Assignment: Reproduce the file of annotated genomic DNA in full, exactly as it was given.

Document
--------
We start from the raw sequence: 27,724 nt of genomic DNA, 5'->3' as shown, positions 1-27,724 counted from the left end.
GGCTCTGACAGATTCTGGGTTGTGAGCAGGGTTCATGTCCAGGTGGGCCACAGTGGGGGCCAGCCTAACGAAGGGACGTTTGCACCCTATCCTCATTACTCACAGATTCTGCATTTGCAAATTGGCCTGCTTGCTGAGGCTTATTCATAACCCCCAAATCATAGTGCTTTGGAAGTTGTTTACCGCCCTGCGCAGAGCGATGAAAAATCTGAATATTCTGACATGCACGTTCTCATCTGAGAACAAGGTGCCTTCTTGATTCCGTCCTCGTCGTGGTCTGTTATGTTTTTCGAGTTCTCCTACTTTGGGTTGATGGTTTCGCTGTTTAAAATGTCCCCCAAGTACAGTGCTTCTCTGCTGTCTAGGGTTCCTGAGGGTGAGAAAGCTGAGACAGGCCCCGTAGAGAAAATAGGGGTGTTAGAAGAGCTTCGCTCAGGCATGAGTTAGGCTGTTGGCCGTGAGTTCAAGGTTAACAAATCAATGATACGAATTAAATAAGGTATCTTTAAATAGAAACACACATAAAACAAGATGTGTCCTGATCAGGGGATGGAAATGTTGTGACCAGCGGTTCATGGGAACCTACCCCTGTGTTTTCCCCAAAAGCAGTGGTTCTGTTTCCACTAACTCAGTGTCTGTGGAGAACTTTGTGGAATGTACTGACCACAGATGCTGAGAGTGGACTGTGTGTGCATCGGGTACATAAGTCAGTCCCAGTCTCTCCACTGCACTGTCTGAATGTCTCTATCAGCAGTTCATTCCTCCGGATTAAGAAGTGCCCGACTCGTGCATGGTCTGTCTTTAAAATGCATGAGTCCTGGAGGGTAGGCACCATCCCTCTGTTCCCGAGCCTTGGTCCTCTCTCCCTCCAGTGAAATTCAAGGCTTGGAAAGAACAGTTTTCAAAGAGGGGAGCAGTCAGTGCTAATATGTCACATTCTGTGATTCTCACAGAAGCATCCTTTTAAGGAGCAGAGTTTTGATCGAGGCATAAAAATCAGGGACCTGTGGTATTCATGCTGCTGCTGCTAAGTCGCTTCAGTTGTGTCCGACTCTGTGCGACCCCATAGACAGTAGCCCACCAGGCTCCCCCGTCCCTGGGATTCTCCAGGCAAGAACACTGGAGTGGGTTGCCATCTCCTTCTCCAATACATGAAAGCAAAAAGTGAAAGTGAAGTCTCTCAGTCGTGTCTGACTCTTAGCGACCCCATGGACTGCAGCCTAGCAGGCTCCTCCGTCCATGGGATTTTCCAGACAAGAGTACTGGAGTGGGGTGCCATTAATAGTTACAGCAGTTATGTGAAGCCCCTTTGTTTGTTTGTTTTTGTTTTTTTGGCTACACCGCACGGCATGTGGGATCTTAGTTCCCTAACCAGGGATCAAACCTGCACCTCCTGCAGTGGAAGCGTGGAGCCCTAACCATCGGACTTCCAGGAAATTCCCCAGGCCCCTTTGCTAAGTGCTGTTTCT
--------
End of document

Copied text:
We start from the raw sequence: 27,724 nt of genomic DNA, 5'->3' as shown, positions 1-27,724 counted from the left end.
GGCTCTGACAGATTCTGGGTTGTGAGCAGGGTTCATGTCCAGGTGGGCCACAGTGGGGGCCAGCCTAACGAAGGGACGTTTGCACCCTATCCTCATTACTCACAGATTCTGCATTTGCAAATTGGCCTGCTTGCTGAGGCTTATTCATAACCCCCAAATCATAGTGCTTTGGAAGTTGTTTACCGCCCTGCGCAGAGCGATGAAAAATCTGAATATTCTGACATGCACGTTCTCATCTGAGAACAAGGTGCCTTCTTGATTCCGTCCTCGTCGTGGTCTGTTATGTTTTTCGAGTTCTCCTACTTTGGGTTGATGGTTTCGCTGTTTAAAATGTCCCCCAAGTACAGTGCTTCTCTGCTGTCTAGGGTTCCTGAGGGTGAGAAAGCTGAGACAGGCCCCGTAGAGAAAATAGGGGTGTTAGAAGAGCTTCGCTCAGGCATGAGTTAGGCTGTTGGCCGTGAGTTCAAGGTTAACAAATCAATGATACGAATTAAATAAGGTATCTTTAAATAGAAACACACATAAAACAAGATGTGTCCTGATCAGGGGATGGAAATGTTGTGACCAGCGGTTCATGGGAACCTACCCCTGTGTTTTCCCCAAAAGCAGTGGTTCTGTTTCCACTAACTCAGTGTCTGTGGAGAACTTTGTGGAATGTACTGACCACAGATGCTGAGAGTGGACTGTGTGTGCATCGGGTACATAAGTCAGTCCCAGTCTCTCCACTGCACTGTCTGAATGTCTCTATCAGCAGTTCATTCCTCCGGATTAAGAAGTGCCCGACTCGTGCATGGTCTGTCTTTAAAATGCATGAGTCCTGGAGGGTAGGCACCATCCCTCTGTTCCCGAGCCTTGGTCCTCTCTCCCTCCAGTGAAATTCAAGGCTTGGAAAGAACAGTTTTCAAAGAGGGGAGCAGTCAGTGCTAATATGTCACATTCTGTGATTCTCACAGAAGCATCCTTTTAAGGAGCAGAGTTTTGATCGAGGCATAAAAATCAGGGACCTGTGGTATTCATGCTGCTGCTGCTAAGTCGCTTCAGTTGTGTCCGACTCTGTGCGACCCCATAGACAGTAGCCCACCAGGCTCCCCCGTCCCTGGGATTCTCCAGGCAAGAACACTGGAGTGGGTTGCCATCTCCTTCTCCAATACATGAAAGCAAAAAGTGAAAGTGAAGTCTCTCAGTCGTGTCTGACTCTTAGCGACCCCATGGACTGCAGCCTAGCAGGCTCCTCCGTCCATGGGATTTTCCAGACAAGAGTACTGGAGTGGGGTGCCATTAATAGTTACAGCAGTTATGTGAAGCCCCTTTGTTTGTTTGTTTTTGTTTTTTTGGCTACACCGCACGGCATGTGGGATCTTAGTTCCCTAACCAGGGATCAAACCTGCACCTCCTGCAGTGGAAGCGTGGAGCCCTAACCATCGGACTTCCAGGAAATTCCCCAGGCCCCTTTGCTAAGTGCTGTTTCT